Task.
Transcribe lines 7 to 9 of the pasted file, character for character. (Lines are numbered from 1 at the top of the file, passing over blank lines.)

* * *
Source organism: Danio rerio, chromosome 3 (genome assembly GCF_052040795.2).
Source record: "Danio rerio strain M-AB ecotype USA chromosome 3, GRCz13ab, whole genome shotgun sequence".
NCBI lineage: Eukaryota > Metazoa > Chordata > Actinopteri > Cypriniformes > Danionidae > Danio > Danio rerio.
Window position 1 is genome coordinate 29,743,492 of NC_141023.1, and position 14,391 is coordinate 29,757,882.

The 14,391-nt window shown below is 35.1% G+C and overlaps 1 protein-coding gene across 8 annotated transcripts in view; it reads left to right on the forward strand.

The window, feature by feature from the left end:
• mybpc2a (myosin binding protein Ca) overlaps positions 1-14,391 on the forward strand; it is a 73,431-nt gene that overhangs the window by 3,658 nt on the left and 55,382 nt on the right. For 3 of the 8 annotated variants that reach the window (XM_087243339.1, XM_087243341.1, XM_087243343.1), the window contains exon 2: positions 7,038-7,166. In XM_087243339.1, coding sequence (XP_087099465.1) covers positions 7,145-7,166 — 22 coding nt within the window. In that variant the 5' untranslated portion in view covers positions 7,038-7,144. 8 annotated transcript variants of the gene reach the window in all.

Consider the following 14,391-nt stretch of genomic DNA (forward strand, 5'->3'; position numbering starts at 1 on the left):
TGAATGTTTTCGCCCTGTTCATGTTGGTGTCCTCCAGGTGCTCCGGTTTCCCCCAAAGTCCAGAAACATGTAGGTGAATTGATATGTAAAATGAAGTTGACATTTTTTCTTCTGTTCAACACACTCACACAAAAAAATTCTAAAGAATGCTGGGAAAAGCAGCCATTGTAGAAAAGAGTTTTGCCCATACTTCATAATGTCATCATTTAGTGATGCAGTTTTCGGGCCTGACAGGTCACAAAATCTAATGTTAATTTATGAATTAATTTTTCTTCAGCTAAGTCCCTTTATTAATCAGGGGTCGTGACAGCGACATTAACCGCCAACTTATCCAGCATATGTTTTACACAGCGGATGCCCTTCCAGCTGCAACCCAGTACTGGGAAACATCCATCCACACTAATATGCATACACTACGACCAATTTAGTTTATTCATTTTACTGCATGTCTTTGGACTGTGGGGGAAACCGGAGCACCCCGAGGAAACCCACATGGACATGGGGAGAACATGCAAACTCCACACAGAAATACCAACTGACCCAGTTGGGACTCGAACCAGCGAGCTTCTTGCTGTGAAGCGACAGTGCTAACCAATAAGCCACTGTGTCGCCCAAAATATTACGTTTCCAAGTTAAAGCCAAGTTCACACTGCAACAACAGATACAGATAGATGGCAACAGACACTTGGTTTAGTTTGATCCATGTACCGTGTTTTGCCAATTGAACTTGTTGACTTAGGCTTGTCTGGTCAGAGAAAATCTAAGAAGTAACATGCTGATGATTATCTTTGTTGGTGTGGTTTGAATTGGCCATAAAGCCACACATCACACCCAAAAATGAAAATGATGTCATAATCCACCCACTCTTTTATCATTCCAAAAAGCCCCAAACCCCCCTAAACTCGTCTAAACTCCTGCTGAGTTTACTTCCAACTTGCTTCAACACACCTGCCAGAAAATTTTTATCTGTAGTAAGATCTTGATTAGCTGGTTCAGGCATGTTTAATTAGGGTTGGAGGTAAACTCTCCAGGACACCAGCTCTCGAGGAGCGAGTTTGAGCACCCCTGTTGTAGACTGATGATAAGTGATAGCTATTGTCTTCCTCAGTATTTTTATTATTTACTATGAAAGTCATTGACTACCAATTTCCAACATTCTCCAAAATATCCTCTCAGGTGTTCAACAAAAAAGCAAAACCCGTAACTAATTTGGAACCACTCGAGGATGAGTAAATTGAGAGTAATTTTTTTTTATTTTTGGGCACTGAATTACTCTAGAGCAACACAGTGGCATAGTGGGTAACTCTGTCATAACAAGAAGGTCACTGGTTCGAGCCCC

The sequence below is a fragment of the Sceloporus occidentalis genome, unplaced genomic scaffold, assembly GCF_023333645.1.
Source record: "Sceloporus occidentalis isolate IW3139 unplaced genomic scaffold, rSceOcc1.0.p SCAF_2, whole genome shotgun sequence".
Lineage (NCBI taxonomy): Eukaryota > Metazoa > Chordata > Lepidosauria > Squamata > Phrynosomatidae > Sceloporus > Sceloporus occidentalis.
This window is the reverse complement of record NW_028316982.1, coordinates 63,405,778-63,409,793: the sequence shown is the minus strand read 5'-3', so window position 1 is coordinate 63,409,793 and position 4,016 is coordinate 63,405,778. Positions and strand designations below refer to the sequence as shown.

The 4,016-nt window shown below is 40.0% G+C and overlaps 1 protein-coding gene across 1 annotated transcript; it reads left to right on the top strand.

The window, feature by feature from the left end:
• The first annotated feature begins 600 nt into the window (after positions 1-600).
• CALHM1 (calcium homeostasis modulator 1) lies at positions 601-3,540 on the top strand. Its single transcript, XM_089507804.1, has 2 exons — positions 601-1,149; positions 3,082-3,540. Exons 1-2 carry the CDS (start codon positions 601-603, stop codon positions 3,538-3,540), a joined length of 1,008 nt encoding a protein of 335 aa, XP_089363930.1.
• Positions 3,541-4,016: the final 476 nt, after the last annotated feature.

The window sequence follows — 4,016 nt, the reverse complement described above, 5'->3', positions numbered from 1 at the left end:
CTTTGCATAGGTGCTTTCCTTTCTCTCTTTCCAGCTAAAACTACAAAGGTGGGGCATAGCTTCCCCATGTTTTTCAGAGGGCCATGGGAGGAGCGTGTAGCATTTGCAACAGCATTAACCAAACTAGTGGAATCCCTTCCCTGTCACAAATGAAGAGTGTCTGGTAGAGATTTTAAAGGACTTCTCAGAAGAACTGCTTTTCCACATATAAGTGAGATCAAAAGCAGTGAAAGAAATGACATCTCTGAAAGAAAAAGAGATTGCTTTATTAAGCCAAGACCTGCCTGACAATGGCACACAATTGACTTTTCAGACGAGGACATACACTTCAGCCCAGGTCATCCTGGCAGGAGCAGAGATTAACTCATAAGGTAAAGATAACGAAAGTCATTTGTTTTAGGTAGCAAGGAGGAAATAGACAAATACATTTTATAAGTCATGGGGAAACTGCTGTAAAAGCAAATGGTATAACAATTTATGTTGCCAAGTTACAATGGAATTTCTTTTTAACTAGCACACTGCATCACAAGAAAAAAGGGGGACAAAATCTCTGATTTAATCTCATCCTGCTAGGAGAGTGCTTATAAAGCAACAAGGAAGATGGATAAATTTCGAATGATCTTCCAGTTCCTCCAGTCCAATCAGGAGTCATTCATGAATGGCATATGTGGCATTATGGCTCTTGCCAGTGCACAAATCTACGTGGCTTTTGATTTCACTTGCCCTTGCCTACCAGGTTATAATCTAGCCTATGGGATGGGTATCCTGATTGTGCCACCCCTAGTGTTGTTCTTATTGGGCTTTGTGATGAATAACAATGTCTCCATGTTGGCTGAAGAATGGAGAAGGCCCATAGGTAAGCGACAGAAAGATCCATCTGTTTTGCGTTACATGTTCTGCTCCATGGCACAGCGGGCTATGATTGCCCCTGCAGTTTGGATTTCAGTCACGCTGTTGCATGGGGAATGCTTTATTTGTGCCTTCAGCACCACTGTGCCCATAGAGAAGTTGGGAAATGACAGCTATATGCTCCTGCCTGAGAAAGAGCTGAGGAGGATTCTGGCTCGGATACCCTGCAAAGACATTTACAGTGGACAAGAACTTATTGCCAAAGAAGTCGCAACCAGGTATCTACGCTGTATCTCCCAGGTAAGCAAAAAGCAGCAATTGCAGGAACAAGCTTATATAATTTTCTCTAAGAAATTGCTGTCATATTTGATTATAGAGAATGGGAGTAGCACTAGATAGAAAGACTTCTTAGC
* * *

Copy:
• mybpc2a (myosin binding protein Ca) overlaps positions 1-14,391 on the forward strand; it is a 73,431-nt gene that overhangs the window by 3,658 nt on the left and 55,382 nt on the right. For 3 of the 8 annotated variants that reach the window (XM_087243339.1, XM_087243341.1, XM_087243343.1), the window contains exon 2: positions 7,038-7,166. In XM_087243339.1, coding sequence (XP_087099465.1) covers positions 7,145-7,166 — 22 coding nt within the window. In that variant the 5' untranslated portion in view covers positions 7,038-7,144. 8 annotated transcript variants of the gene reach the window in all.

Consider the following 14,391-nt stretch of genomic DNA (forward strand, 5'->3'; position numbering starts at 1 on the left):
TGAATGTTTTCGCCCTGTTCATGTTGGTGTCCTCCAGGTGCTCCGGTTTCCCCCAAAGTCCAGAAACATGTAGGTGAATTGATATGTAAAATGAAGTTGACATTTTTTCTTCTGTTCAACACACTCACACAAAAAAATTCTAAAGAATGCTGGGAAAAGCAGCCATTGTAGAAAAGAGTTTTGCCCATACTTCATAATGTCATCATTTAGTGATGCAGTTTTCGGGCCTGACAGGTCACAAAATCTAATGTTAATTTATGAATTAATTTTTCTTCAGCTAAGTCCCTTTATTAATCAGGGGTCGTGACAGCGACATTAACCGCCAACTTATCCAGCATATGTTTTACACAGCGGATGCCCTTCCAGCTGCAACCCAGTACTGGGAAACATCCATCCACACTAATATGCATACACTACGACCAATTTAGTTTATTCATTTTACTGCATGTCTTTGGACTGTGGGGGAAACCGGAGCACCCCGAGGAAACCCACATGGACATGGGGAGAACATGCAAACTCCACACAGAAATACCAACTGACCCAGTTGGGACTCGAACCAGCGAGCTTCTTGCTGTGAAGCGACAGTGCTAACCAATAAGCCACTGTGTCGCCCAAAATATTACGTTTCCAAGTTAAAGCCAAGTTCACACTGCAACAACAGATACAGATAGATGGCAACAGACACTTGGTTTAGTTTGATCCATGTACCGTGTTTTGCCAATTGAACTTGTTGACTTAGGCTTGTCTGGTCAGAGAAAATCTAAGAAGTAACATGCTGATGATTATCTTTGTTGGTGTGGTTTGAATTGGCCATAAAGCCACACATCACACCCAAAAATGAAAATGATGTCATAATCCACCCACTCTTTTATCATTCCAAAAAGCCCCAAACCCCCCTAAACTCGTCTAAACTCCTGCTGAGTTTACTTCCAACTTGCTTCAACACACCTGCCAGAAAATTTTTATCTGTAGTAAGATCTTGATTAGCTGGTTCAGGCATGTTTAATTAGGGTTGGAGGTAAACTCTCCAGGACACCAGCTCTCGAGGAGCGAGTTTGAGCACCCCTGTTGTAGACTGATGATAAGTGATAGCTATTGTCTTCCTCAGTATTTTTATTATTTACTATGAAAGTCATTGACTACCAATTTCCAACATTCTCCAAAATATCCTCTCAGGTGTTCAACAAAAAAGCAAAACCCGTAACTAATTTGGAACCACTCGAGGATGAGTAAATTGAGAGTAATTTTTTTTTATTTTTGGGCACTGAATTACTCTAGAGCAACACAGTGGCATAGTGGGTAACTCTGTCATAACAAGAAGGTCACTGGTTCGAGCCCC